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Newton's third law force homework

  1. Dec 19, 2015 #1
    1. The problem statement, all variables and given/known data

    Emma and Caleb are playing a game. I don't know what the name is, but they put their fingers together like a hook and then pull. Caleb won. does that mean that Caleb pulls with greater force than Emma pulls him? Caleb wins. Does it mean that he pulls with greater force than Emma pulls him?
    upload_2015-12-19_20-2-28.png
    Excuse the awful picture lol
    2. Relevant equations
    Newtons thrid law

    3. The attempt at a solution
    how can he win when the opposite force is qual to his force?
     
  2. jcsd
  3. Dec 19, 2015 #2
    It's true that the forces between the hands are equal and opposite according to Newton's law. Are they affected by any other forces than the forces between them? Consider every force affecting a person and you should be able to resolve this
     
  4. Dec 19, 2015 #3
    Well their gravitational force is not the same. caleb is heavier so his force is greater.
     
  5. Dec 19, 2015 #4
    That's true, however that force is pointing towards the ground so not in the right direction (and is compensated by the normal force from the ground). Is there a force between him and what he's standing on?
     
  6. Dec 19, 2015 #5
    hmm the only forces are the gravity and the friction
     
  7. Dec 19, 2015 #6
    exactly! And this force is in fact related to the mass. Friction is proportional to mass. The heavier person experience a stronger force (in the opposite direction of the other forces pulling on him). Another possibility would be that they're holding in say a handle in the other hand.

    So the person winning may not be the one that's able to pull with the greatest force, it's the one with the higher frictional force. Or with the stronger other hand if they're holding in something with the other hand.
     
  8. Dec 19, 2015 #7
    ohh but what if caleb and emma wiegh the same? then the forces and their friction is going to be equal
     
  9. Dec 19, 2015 #8

    gneill

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    Staff: Mentor

    No, it means that Emma's grip is weaker. There are different forces at play here, doing different things. Her finger was unable to retain the "hook" position against the force applied by both of them pulling (equal opposite forces). Caleb had a stronger "hook" than Emma, but at no time were the normal forces at their join different (Newton's 3rd).

    Friction plays no role here.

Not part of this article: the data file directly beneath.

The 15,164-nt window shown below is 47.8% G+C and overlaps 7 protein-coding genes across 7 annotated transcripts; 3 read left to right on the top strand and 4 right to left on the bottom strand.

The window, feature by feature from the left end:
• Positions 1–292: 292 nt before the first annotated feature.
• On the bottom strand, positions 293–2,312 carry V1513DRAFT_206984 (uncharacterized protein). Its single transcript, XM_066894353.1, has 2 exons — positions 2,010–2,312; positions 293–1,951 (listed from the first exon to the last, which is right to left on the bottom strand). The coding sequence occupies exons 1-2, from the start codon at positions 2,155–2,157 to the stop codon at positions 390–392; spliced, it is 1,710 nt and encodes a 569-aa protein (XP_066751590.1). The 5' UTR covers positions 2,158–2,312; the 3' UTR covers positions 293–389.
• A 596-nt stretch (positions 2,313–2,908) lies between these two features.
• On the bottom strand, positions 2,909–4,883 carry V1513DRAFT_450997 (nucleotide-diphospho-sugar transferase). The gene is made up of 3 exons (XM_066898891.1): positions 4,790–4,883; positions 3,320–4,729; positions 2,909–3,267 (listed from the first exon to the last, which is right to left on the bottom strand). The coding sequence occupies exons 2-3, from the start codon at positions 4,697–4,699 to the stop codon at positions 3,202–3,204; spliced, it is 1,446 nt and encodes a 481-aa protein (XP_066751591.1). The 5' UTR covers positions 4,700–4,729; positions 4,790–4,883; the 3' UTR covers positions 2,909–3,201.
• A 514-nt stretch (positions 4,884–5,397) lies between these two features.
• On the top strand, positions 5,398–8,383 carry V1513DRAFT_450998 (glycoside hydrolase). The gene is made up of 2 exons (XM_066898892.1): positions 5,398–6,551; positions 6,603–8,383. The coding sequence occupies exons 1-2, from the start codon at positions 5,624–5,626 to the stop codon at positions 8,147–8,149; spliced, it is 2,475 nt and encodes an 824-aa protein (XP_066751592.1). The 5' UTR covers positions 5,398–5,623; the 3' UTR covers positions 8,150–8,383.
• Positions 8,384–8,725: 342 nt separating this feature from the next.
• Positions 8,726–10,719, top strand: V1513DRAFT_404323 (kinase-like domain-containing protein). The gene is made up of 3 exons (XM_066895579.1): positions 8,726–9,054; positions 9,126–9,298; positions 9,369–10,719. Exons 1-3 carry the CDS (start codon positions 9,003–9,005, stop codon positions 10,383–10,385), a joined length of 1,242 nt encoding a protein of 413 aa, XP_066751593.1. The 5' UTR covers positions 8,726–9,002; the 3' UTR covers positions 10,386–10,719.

10. Dec 19, 2015 #9
    why was she unable to retain the hook? is it because her mass is lower or because her hand muscles are weaker?
     
  11. Dec 19, 2015 #10
    Well perhaps one of them have shoes with a coefficient of friction. Or has there foot against something stopping them from moving.

    Well that depends, I assumed a rather theoretical scenario where they hold that position with the fingers, just balancing the forces similarly to when pulling on a rope (from my experience this is what physics questions usually try to highlight).
    So that's how I interpreted the question
    Of course this is quite a theoretical scenario. In reality who usually lose may simply be the one that give up first by feeling more pain.
     
  12. Dec 19, 2015 #11

    gneill

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    Staff: Mentor

    Hand muscles.
     
  13. Dec 19, 2015 #12
    I found this on a website that is written by the books author: (it is translated)

    According to Newton's third law, Emma draws as hard in Caleb as Caleb pulls Emma. These forces are equal, but that does not mean that the fight ended in a draw. How Emma moves depends on the balance of forces on her. It is only when the force of Caleb becomes greater than the retarding forces at Emma that she begins to accelerate at Caleb's direction.
     
  14. Dec 19, 2015 #13

    gneill

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    Staff: Mentor

    The problem mentions nothing about the acceleration or motion of either of their bodies as a whole, nor the surface they're standing on, nor any frictions. I think it is implied that the loser is the one whose "hook" fails to hold.

    For all we know the pair of them may be seated with a table between them and they are strapped to chairs bolted to the floor.
     
  15. Dec 19, 2015 #14

    Mister T

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    Science Advisor

    Do you think Caleb would be able to win if Emma had her feet planted firmly on the ground and Caleb were standing on a skateboard?